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What is Anglican Evangelicalism?

What is Anglican Evangelicalism?

The Most Revd Howard W. K. Mowll
From the Churchman


There is a great deal of misconception concerning Evangelicalism. Many identify it, out of hand, with what they call "Low Churchmanship" and assume that its essence relates to an aversion to elaborate ceremonial, the wearing of vestments, etc. The difference between Evangelicalism and so-called Low Churchmanship goes much deeper than regard or disregard for ceremonial.

There is a vital distinction in the matter of dogma. Arnold is often regarded as the founder of the Broad Church Party, but, in point of fact, the principle of socalled non-dogmatic Christianity found expression much earlier and formed an important element in the school of Locke, ultimately developing into Deism.1

It would carry us far from our purpose to enumerate the various shades of opinion from the almost Unitarianism of Locke to the guarded tolerance of Tillotson and Stillingfleet, but it can be said with perfect truth that Low Churchmanship has developed from non-dogmatic Christianity, sometimes taking the form of indifference to ceremonial, but, in its higher aspects, embracing schemes of comprehension intended to abate sectarian jealousies and internecine strife amongst Christians or theists. The Evangelical position is, however, quite distinct from this and ought never to be confused with it.

John Wesley's great objective was to impress upon the mass of the people the very strong spiritual revelation which he had himself experienced. Readers of his Journal will remember the remarkable words in which he recorded the deep change that had come upon him.

"In the evening I went very unwillingly to a society in Aldersgate Street, where one was reading Luther's Preface to the Epistle to the Romans. About a quarter before nine, while he was describing the change which God works in the heart through faith in Christ, I felt my heart strangely warmed. I felt I did trust in Christ, Christ alone for salvation; and an assurance was given me that He had taken away my sins, even mine and saved me from the law of sin and death."2

Wesley grasped at that moment what has been tersely expressed in another of Luther's commentaries-on the Epistle to the Galatians-as follows: "Wherefore the afflicted and troubled conscience hath no remedy against desperation and eternal death, unless it take hold of the forgiveness of sins by grace, freely offered in Christ Jesus. . . . Thus I abandon myself from all active righteousness, both of mine own and of God's law, and embrace only that passive righteousness, which is the righteousness of grace, mercy and forgiveness of sins. Briefly, I rest only upon that righteousness which is the righteousness of Christ and of the Holy Ghost".3

This abiding conviction sustained him and drove him to ever fresh exertions in an amazingly busy life of fifty-two years from 1738 to 1791. It was the old message of "Justification by Faith only" which was finding expression again in the dull, drab days of the eighteenth century. The new emphasis in Wesley's experience and later in Wesley's preaching was on a personal appropriation of the blessings offered by Christ in His Gospel on the basis of His atoning sacrifice.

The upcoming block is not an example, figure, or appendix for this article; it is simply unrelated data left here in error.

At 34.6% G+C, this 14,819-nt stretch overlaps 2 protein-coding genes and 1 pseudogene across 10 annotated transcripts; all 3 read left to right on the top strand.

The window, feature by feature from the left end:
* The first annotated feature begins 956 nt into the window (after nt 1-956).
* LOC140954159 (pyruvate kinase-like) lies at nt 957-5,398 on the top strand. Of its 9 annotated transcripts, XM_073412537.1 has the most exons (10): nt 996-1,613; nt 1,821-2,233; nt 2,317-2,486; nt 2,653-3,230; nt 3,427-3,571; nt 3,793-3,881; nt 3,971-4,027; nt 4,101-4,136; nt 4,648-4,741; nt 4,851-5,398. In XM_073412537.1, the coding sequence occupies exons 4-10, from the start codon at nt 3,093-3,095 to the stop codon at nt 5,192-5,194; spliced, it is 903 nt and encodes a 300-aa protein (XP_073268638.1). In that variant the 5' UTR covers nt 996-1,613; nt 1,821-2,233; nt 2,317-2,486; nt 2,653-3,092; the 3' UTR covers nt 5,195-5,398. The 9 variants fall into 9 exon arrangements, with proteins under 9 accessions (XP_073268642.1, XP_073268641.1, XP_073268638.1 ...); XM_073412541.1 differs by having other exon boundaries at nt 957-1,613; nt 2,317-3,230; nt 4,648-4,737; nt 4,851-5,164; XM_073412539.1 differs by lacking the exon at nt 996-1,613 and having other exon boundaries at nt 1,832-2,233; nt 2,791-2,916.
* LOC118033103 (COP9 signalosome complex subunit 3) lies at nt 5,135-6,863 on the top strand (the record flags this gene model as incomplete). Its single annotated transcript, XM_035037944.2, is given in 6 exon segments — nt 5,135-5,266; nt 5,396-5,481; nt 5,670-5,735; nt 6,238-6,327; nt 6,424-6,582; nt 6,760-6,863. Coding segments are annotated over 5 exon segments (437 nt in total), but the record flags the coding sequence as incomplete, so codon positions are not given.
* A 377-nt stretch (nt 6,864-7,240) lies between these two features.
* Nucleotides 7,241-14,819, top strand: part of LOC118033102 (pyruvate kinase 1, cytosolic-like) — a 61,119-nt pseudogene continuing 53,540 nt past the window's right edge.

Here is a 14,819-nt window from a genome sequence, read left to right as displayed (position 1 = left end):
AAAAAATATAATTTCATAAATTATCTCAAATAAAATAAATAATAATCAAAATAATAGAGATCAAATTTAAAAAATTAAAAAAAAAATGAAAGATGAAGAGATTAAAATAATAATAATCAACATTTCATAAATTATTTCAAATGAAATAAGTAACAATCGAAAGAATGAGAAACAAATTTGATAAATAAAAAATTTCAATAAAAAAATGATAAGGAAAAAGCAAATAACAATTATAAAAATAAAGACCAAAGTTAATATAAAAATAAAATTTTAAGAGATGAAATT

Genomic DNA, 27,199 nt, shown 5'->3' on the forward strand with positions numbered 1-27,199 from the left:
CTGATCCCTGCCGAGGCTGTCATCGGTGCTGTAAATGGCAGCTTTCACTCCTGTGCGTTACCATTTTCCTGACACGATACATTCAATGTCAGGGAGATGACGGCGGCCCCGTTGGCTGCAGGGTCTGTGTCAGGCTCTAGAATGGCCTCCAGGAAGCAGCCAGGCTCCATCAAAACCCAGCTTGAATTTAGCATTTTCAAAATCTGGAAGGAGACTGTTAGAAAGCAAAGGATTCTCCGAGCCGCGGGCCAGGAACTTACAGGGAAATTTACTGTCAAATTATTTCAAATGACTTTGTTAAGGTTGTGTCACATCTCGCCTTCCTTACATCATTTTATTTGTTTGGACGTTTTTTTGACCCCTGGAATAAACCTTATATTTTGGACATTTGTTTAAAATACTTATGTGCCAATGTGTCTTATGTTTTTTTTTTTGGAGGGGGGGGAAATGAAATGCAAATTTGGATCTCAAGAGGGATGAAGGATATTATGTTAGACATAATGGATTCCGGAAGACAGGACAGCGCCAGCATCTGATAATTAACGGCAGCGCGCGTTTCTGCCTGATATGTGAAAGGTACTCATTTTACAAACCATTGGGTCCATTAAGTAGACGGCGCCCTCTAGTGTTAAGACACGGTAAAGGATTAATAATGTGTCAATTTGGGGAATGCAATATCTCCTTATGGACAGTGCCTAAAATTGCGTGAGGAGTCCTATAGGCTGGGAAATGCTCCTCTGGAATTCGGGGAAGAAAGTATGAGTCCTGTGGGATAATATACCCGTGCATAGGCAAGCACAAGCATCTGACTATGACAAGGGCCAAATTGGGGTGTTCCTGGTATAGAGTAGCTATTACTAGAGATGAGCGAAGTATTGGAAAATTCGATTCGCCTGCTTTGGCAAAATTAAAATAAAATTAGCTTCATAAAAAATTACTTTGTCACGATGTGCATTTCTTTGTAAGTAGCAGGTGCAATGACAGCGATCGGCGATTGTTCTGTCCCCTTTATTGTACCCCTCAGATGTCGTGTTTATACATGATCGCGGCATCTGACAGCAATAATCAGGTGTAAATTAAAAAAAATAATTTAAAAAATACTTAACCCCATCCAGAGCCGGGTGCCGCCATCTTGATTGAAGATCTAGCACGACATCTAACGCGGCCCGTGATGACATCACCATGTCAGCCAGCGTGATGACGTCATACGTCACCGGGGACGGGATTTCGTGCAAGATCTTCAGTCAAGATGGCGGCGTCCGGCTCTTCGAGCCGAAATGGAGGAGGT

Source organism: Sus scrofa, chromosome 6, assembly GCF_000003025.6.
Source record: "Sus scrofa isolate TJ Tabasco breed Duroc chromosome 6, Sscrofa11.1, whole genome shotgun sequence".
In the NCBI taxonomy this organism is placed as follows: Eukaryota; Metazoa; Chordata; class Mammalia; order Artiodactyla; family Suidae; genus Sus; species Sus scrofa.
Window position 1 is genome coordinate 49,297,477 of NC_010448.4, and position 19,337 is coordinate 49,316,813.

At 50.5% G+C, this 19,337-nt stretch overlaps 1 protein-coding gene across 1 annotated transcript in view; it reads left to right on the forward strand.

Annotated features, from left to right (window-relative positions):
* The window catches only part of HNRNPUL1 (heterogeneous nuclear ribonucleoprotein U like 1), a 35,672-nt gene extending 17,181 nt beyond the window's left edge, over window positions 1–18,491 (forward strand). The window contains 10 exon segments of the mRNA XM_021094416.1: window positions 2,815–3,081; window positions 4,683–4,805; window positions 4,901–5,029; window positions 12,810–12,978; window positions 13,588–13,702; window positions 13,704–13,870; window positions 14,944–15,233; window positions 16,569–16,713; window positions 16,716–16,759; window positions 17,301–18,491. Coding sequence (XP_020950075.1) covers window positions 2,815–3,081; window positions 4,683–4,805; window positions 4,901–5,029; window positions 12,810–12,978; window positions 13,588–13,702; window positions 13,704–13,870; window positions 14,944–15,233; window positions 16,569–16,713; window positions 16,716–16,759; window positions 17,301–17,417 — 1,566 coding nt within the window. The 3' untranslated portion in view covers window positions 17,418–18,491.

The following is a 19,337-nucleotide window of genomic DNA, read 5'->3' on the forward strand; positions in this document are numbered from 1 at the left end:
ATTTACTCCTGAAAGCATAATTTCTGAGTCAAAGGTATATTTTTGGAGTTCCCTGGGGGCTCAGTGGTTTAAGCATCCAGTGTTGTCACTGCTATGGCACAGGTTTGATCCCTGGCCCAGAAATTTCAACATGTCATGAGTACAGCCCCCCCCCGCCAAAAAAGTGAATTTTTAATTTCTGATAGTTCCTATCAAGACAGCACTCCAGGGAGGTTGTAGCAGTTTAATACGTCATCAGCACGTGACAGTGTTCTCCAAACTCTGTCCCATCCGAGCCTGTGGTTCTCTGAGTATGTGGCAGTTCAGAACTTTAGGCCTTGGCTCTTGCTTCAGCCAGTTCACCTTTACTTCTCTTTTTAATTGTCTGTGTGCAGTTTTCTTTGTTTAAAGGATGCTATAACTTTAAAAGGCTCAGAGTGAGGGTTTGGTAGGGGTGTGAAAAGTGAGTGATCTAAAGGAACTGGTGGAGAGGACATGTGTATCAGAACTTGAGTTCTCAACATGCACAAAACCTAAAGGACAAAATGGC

This must be regarded as the vital feature of the Evangelical Revival from which springs, as its lineal successor, the Evangelical Movement in the Church of England. Charles Simeon was, in many respects, a contrast to John Wesley. His ministry was confined to Cambridge, except for his holiday visits to Scotland and the very wide ramification of his influence. His was the reflective, theological mind in contrast to the active, organising, experimental nature of Wesley.

Yet in this essential feature of the need and possibility of a personal experience of redeeming love and a conscious assurance of acceptance before God, we find these two men, of such different temperaments and ministerial spheres, of one and the same mind. Simeon wrote: "My distress of mind continued for about three months, and well might it have continued for years, since my sins were more in number than the hairs of my head; but God in infinite condescension began at last to smile upon me, and to give me a hope of acceptance with Him. . . . In Passion Week, as I was reading Bishop Wilson on the Lord's Supper, I met with an expression to this effect-'That the Jews knew what they did when they transferred their sin to the head of their offering'.

The thought came into my mind, What, may I transfer all my guilt to another? Has God provided an offering for me, that I may lay my sins on His Head? Then, God willing, I will not bear them on my own soul one moment longer. Accordingly I sought to lay my sins upon the sacred head of Jesus; and on the Wednesday began to have a hope of mercy; on the Thursday that hope increased; on the Friday and Saturday it became more strong, and on the Sunday morning, Easter Day, April 4, I awoke early with those words upon my heart and lips: 'Jesus Christ is risen to-day. Hallelujah. Hallelujah.' From that hour peace flowed in rich abundance into my soul: and at the Lord's Table in our Chapel I had the sweetest access to God through my blessed Saviour."3

The importance of personal relations with God and our Lord Jesus Christ was the keynote of the Evangelical message. Whether we study the active mind of Wesley, or the more deliberate scholarly presentations of Simeon, or the rugged pastoral efficiency of Grimshaw, or the dramatic insistence of Whitefield, the one urgent call sounds from all: "Have intimate personal dealings with the Saviour of sinners". It would be a mistake to assume that the early Evangelicals were merely intent on urging people to save their own souls.